Taumel Orbital Forming Process
Taumel Orbital Headforming Machines have been used to assemble a variety of stamped and blanked components for more than 40 years.
With the introduction of flexible manufacturing and advanced productivity concepts, including just-in-time (JIT) manufacturing and measurable process control, the use of orbital headforming in production has increased.
Orbital Headforming (which is sometimes called orbital forming) is a clean, silent, non-impact, and vibration-free cold-forming process. Often, it can be used as an alternative to conventional staking, peening, crimping, pressing, swaging, spinning, rolling, riveting, welding, upsetting, and other fastening operations.
An orbital headforming machine flares studs, pins, posts, hubs, spacers, rivets, and other fasteners quickly. If one or more shoulder pins must be secured to a blanked plate, a single-spindle machine can be used to secure one pin at a time, or a multi spindle system can be used to flare any combination of pins, hubs, or posts on the same work piece.
The process also can be used to assemble components without fasteners. This image illustrates semi-pierced studs on a fine blanked part being flared over a mating plate.
On an appliance part, two to four bent-up tabs on a stamped mounting plate may be designed as spacers that fit through through matching square or rectangular holes of a mating cover plate.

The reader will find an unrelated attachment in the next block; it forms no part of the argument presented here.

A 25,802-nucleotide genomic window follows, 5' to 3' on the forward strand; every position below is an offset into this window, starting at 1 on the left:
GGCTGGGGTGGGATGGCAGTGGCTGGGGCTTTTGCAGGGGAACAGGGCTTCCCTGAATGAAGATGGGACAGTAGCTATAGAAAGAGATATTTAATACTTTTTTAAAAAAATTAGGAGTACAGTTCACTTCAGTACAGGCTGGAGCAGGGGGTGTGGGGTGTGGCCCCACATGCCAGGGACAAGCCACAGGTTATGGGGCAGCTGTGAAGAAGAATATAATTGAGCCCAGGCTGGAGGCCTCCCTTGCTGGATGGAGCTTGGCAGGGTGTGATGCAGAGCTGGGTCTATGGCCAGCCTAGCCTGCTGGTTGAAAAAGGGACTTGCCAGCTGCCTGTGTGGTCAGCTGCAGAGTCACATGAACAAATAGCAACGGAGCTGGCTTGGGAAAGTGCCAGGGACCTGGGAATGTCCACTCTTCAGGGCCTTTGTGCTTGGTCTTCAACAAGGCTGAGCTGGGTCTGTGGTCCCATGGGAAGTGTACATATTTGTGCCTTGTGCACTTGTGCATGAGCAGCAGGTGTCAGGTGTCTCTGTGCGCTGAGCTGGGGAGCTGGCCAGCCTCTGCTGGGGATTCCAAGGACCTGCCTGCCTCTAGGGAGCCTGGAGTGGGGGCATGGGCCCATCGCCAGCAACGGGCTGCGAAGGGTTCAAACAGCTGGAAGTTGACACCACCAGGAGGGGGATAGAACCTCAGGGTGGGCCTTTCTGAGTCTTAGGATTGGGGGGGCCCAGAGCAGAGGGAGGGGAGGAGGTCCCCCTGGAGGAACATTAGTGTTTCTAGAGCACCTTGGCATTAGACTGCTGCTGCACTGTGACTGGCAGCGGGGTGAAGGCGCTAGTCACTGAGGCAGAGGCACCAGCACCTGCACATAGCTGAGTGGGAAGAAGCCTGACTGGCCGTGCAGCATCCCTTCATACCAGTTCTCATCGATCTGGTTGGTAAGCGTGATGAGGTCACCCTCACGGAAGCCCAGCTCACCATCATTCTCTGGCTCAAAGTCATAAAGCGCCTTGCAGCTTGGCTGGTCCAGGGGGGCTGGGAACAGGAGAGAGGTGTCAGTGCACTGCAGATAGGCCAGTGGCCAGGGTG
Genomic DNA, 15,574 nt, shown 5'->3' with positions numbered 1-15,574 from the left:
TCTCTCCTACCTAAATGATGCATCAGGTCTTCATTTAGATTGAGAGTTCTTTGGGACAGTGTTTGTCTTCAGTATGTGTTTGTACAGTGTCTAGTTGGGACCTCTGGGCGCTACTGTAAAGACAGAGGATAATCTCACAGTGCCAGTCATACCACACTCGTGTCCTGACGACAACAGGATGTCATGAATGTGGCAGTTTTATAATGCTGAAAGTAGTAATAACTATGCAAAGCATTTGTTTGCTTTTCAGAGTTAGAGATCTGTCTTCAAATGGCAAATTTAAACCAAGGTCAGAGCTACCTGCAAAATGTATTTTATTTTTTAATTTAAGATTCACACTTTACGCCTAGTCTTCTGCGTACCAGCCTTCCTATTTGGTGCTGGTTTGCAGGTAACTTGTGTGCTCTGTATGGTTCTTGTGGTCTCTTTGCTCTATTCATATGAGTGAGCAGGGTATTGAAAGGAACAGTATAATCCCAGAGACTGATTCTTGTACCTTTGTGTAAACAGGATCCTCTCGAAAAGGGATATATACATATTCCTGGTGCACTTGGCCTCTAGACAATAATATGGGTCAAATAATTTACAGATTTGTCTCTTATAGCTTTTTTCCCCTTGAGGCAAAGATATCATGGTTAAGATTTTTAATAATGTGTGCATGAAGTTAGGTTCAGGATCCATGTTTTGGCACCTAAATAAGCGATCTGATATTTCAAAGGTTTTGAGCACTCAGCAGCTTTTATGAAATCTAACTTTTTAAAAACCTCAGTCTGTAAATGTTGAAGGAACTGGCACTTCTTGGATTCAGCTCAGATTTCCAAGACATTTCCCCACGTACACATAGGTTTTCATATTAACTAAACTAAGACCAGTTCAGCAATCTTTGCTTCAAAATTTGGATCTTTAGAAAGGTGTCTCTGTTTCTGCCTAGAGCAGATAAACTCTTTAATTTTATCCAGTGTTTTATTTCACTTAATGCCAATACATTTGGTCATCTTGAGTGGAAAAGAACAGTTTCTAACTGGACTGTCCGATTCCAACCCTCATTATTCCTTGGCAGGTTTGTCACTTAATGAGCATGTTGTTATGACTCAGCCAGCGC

An orbital headforming machine then can be used to flare these tabs for a secure and correctly aligned assembly without fasteners.
in solid or tubular form in stamping assemblies may be produced in many ways with orbital headforming machines.
Blanked holes in a plate may be designed in D or double-D configurations, often with provisions for specific part orientation.
Shafts or tubes with the matching D or double-D shapes can be made to protrude through the stamping for assembly on the headforming machine. Similarly, round shoulder pins may be flared in punched square holes of a mating plate, allowing the headforming machine to cause available material to flow into the corners of square holes.
Further, one or more round posts or square tabs protruding through punched holes in stampings can be headformed. Notches or serrations may be blanked into round holes to increase the contact area and improve torque resistance after the part assembly.
Compared to any Press method, the orbital process requires 12 to 15 percent of the forming forces. The reason is the same as that used to explain how a 100-pound woman can gouge dents into hard flooring when she wears spiked heels, while a much heavier person wearing flat-bottomed shoes does not.
Orbital headforming uses less force but concentrates it on a continuos radial line emanating from the center of the shaft, rather than over the entire area to be formed. This prevents damage to the opposed, threaded shaft end of mating part, facilitates the part's support, and allows for the use of simplified fixture tooling.
Likewise, orbital headforming often eliminates the need for separate hardware; blanked ridges, bosses, and integral projections of malleable material can be formed out to anchor components in position.
For example, a leaf spring may be captured on a stamping by flaring two blanked rib sections with a single form tool.
The Orbital Process:
In orbital headforming a form tool, mounted off-center in a revolving spindle much like a tool in a jig-borer, is inclined at a slight angle toward the center of the spindle.